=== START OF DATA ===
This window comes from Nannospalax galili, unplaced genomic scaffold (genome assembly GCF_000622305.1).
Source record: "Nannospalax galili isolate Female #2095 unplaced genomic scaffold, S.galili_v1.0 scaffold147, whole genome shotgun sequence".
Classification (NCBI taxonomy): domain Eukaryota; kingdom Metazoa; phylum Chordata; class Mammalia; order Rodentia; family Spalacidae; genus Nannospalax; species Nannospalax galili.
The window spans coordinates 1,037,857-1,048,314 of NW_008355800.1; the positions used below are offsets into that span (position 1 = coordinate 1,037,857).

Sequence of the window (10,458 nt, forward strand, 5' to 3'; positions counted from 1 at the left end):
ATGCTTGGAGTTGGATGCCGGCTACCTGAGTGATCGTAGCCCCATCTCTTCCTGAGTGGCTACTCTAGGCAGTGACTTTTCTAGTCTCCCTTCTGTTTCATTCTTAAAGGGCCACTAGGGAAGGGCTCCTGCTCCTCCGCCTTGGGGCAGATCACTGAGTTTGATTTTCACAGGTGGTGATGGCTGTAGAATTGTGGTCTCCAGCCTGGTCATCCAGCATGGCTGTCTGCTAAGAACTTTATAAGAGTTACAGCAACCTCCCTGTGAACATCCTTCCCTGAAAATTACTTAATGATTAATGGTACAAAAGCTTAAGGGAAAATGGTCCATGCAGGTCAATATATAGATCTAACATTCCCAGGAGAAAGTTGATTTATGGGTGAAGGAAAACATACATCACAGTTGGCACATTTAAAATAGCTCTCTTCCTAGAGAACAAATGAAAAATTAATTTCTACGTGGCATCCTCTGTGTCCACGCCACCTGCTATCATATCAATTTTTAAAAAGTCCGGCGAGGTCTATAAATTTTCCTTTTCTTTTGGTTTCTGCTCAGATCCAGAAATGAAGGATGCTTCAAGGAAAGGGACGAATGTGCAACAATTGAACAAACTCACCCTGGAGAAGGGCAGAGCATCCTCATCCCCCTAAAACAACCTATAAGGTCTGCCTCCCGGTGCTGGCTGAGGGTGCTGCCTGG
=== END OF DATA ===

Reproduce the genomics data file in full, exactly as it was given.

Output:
This window comes from Nannospalax galili, unplaced genomic scaffold (genome assembly GCF_000622305.1).
Source record: "Nannospalax galili isolate Female #2095 unplaced genomic scaffold, S.galili_v1.0 scaffold147, whole genome shotgun sequence".
Classification (NCBI taxonomy): domain Eukaryota; kingdom Metazoa; phylum Chordata; class Mammalia; order Rodentia; family Spalacidae; genus Nannospalax; species Nannospalax galili.
The window spans coordinates 1,037,857-1,048,314 of NW_008355800.1; the positions used below are offsets into that span (position 1 = coordinate 1,037,857).

Sequence of the window (10,458 nt, forward strand, 5' to 3'; positions counted from 1 at the left end):
ATGCTTGGAGTTGGATGCCGGCTACCTGAGTGATCGTAGCCCCATCTCTTCCTGAGTGGCTACTCTAGGCAGTGACTTTTCTAGTCTCCCTTCTGTTTCATTCTTAAAGGGCCACTAGGGAAGGGCTCCTGCTCCTCCGCCTTGGGGCAGATCACTGAGTTTGATTTTCACAGGTGGTGATGGCTGTAGAATTGTGGTCTCCAGCCTGGTCATCCAGCATGGCTGTCTGCTAAGAACTTTATAAGAGTTACAGCAACCTCCCTGTGAACATCCTTCCCTGAAAATTACTTAATGATTAATGGTACAAAAGCTTAAGGGAAAATGGTCCATGCAGGTCAATATATAGATCTAACATTCCCAGGAGAAAGTTGATTTATGGGTGAAGGAAAACATACATCACAGTTGGCACATTTAAAATAGCTCTCTTCCTAGAGAACAAATGAAAAATTAATTTCTACGTGGCATCCTCTGTGTCCACGCCACCTGCTATCATATCAATTTTTAAAAAGTCCGGCGAGGTCTATAAATTTTCCTTTTCTTTTGGTTTCTGCTCAGATCCAGAAATGAAGGATGCTTCAAGGAAAGGGACGAATGTGCAACAATTGAACAAACTCACCCTGGAGAAGGGCAGAGCATCCTCATCCCCCTAAAACAACCTATAAGGTCTGCCTCCCGGTGCTGGCTGAGGGTGCTGCCTGG